It is knowing this story that makes the visit to Point Wild so poignant and so moving. If you have not already done so, do read “Endurance” by Alfred Lansing that tells this remarkable story. If it were not true, no one would ever believe it, and it is very well written and will keep you up at night reading. But, now let’s return to the present day. The weather was setting in when we arrived, with the winds blowing snow horizontally and the darkness settling in quickly. From the deck of the ship, you could barely make out the shoreline of the island. The snow was coating my face and glasses, and seeing anything was hopeless. Still the zodiacs were picking up people for a “scenic” cruise along the shoreline and to Point Wild. There people carefully picked their way among the slippery rocks, holding on to each other for support. Most were unable to get more than a few steps onto shore to try to make out the fur seals and chinstrap penguins that wondered why the two-legged animals were invading their space. But seeing the point and the conditions brought home all too clearly the impossibility of the survival of that band of men. We realized we were enduring it for only 20 minutes, soon to return to the warmth of our ship and beds and the comfort of a brandy.

While we considered ourselves terribly brave to endure that 20 minutes, we were really very lucky since the conditions at the Point are rarely good enough for visitors to even embark onto the shore. This is a remarkable place that is a testament to those brave and hardy men, and I hope that you will be lucky enough to see and experience this moving visit back into history.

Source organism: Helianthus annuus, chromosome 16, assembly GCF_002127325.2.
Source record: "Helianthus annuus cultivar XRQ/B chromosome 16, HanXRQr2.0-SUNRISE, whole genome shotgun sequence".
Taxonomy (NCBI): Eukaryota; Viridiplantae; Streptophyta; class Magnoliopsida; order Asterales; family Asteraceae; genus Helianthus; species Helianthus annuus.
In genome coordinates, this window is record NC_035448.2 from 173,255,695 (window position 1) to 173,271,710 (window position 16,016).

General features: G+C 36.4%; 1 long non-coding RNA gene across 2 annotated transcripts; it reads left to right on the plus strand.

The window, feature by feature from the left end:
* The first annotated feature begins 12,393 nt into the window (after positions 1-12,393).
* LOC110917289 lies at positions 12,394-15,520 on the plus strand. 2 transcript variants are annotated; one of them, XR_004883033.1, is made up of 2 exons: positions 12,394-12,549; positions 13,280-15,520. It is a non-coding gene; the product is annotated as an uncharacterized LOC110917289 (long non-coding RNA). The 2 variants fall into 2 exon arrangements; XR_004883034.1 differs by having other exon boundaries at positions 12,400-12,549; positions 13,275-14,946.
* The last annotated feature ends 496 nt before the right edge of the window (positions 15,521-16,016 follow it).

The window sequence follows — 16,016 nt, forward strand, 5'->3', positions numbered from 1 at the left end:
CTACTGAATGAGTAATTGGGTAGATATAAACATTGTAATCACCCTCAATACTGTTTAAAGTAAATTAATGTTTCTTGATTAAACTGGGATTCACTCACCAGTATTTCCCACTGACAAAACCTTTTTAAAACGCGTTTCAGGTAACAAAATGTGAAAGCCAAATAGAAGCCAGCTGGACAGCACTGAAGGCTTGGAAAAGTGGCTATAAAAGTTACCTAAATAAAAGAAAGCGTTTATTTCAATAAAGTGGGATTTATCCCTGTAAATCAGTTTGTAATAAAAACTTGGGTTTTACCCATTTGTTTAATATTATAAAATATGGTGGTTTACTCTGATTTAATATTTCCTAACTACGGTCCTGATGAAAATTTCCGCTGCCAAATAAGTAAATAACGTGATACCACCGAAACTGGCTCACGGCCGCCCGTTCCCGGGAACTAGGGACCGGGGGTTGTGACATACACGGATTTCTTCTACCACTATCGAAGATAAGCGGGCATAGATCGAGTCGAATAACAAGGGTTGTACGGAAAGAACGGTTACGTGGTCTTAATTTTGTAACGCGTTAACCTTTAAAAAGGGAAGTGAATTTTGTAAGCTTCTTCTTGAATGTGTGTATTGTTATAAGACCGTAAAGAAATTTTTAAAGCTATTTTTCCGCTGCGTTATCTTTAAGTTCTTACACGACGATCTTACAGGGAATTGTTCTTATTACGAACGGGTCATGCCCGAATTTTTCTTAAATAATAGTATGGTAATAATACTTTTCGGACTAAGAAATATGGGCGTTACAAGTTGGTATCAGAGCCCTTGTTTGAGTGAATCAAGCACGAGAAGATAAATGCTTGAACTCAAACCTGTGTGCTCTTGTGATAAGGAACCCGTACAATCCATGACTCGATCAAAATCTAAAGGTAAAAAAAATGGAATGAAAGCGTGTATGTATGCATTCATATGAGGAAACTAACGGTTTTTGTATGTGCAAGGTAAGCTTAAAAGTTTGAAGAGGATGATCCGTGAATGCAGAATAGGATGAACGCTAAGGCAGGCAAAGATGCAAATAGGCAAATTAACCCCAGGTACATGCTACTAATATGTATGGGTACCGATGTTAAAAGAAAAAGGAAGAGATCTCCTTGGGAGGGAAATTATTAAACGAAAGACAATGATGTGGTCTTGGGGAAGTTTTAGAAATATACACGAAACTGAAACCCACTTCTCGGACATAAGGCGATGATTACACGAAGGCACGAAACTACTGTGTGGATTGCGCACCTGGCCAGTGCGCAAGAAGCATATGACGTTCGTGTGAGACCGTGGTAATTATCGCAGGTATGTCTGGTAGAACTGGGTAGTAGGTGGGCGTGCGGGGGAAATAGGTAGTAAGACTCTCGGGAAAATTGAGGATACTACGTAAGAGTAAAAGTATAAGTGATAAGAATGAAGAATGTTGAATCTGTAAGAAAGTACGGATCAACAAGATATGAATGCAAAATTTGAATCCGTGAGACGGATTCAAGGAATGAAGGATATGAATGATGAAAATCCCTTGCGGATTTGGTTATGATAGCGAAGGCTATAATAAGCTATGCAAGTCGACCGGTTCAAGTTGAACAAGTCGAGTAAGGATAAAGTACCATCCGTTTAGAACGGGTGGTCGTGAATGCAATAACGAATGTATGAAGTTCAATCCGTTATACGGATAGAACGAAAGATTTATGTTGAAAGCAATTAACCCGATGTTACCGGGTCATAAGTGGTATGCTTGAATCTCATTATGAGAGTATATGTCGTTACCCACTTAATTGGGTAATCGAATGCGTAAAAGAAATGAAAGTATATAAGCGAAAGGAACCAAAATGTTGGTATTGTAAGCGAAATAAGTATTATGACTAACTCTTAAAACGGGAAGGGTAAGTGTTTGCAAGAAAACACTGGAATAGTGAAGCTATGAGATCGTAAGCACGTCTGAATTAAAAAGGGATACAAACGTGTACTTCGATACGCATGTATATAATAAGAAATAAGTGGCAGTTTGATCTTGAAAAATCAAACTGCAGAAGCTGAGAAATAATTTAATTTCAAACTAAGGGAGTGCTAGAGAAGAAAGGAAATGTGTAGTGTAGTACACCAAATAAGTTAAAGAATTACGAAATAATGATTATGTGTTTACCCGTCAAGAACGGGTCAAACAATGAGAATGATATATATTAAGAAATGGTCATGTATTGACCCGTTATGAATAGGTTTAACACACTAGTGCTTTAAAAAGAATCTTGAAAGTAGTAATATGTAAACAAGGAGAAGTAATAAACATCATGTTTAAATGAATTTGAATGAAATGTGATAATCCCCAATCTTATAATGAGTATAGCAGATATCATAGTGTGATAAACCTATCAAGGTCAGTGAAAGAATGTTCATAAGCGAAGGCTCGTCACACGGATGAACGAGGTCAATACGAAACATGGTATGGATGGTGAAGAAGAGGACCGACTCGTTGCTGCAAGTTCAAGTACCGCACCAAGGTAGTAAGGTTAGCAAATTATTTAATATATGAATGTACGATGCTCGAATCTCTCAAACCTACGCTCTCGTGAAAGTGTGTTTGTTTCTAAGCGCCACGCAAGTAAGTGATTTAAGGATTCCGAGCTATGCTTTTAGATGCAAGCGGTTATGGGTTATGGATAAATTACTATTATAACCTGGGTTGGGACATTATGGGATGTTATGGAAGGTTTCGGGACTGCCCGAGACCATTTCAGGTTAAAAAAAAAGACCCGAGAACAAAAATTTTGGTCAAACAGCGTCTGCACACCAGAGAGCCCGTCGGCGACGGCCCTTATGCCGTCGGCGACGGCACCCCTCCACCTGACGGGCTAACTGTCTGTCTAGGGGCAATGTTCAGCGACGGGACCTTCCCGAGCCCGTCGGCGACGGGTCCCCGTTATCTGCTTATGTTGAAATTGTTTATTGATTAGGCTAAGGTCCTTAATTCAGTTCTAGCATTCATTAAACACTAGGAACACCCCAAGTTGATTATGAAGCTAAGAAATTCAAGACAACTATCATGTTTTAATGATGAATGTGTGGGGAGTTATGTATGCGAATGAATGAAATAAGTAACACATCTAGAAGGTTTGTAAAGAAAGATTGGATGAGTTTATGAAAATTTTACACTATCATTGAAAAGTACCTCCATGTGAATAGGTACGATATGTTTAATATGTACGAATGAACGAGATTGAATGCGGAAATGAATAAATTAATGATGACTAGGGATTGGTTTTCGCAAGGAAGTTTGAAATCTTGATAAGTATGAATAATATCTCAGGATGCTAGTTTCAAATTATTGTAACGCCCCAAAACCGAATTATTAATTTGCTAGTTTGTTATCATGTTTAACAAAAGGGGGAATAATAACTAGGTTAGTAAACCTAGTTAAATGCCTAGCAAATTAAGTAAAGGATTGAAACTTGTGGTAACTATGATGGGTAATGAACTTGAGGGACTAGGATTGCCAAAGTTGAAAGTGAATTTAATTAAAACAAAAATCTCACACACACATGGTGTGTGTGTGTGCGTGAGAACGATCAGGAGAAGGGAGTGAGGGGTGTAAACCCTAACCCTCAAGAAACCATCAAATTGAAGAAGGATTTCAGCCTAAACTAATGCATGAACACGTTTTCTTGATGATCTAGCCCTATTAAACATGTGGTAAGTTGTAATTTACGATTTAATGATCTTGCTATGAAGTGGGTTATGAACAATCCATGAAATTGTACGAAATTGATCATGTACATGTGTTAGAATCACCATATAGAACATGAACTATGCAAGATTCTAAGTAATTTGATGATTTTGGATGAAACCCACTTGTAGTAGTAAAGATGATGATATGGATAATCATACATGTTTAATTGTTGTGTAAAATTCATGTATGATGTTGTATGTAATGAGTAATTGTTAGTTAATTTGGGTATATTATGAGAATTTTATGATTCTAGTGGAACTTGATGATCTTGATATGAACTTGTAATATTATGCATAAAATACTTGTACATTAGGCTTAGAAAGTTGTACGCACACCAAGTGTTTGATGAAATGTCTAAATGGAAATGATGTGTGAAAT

Written 2 September 2017
This review is the subjective opinion of a Tripadvisor member and not of Tripadvisor LLC. Tripadvisor performs checks on reviews as part of our industry-leading trust & safety standards. Read our transparency report to learn more.

travelfotofanatic
Brisbane, Australia361 contributions
5.0 of 5 bubbles
Jan 2017 • Couples
On our Antarctic Expedition (on the Quark "Ocean Diamond") travelling from South Georgia to the Peninsula we called in to Elephant Island to zodiac around Point Wild - on the north side of the island - where Shackleton & his men camped for several months after their ship sank. Such a wild & treacherous looking place that it's hard to imagine how they survived for so long just eating penguins. Beautiful scenery and several different sea birds and penguins, with a few seals. In the afternoon the ship sailed around to the south side of the island and AMAZINGLY, we were able to get ashore at Chinstrap Cove - with Chinstrap Penguins everywhere. Fantastic. We were told that it's very rare to get ashore here, but we were so lucky with relatively warm weather and extremely calm seas.
Written 15 February 2017
This review is the subjective opinion of a Tripadvisor member and not of Tripadvisor LLC. Tripadvisor performs checks on reviews as part of our industry-leading trust & safety standards. Read our transparency report to learn more.

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ISLA ELEFANTE: All You Need to Know BEFORE You Go (with Photos)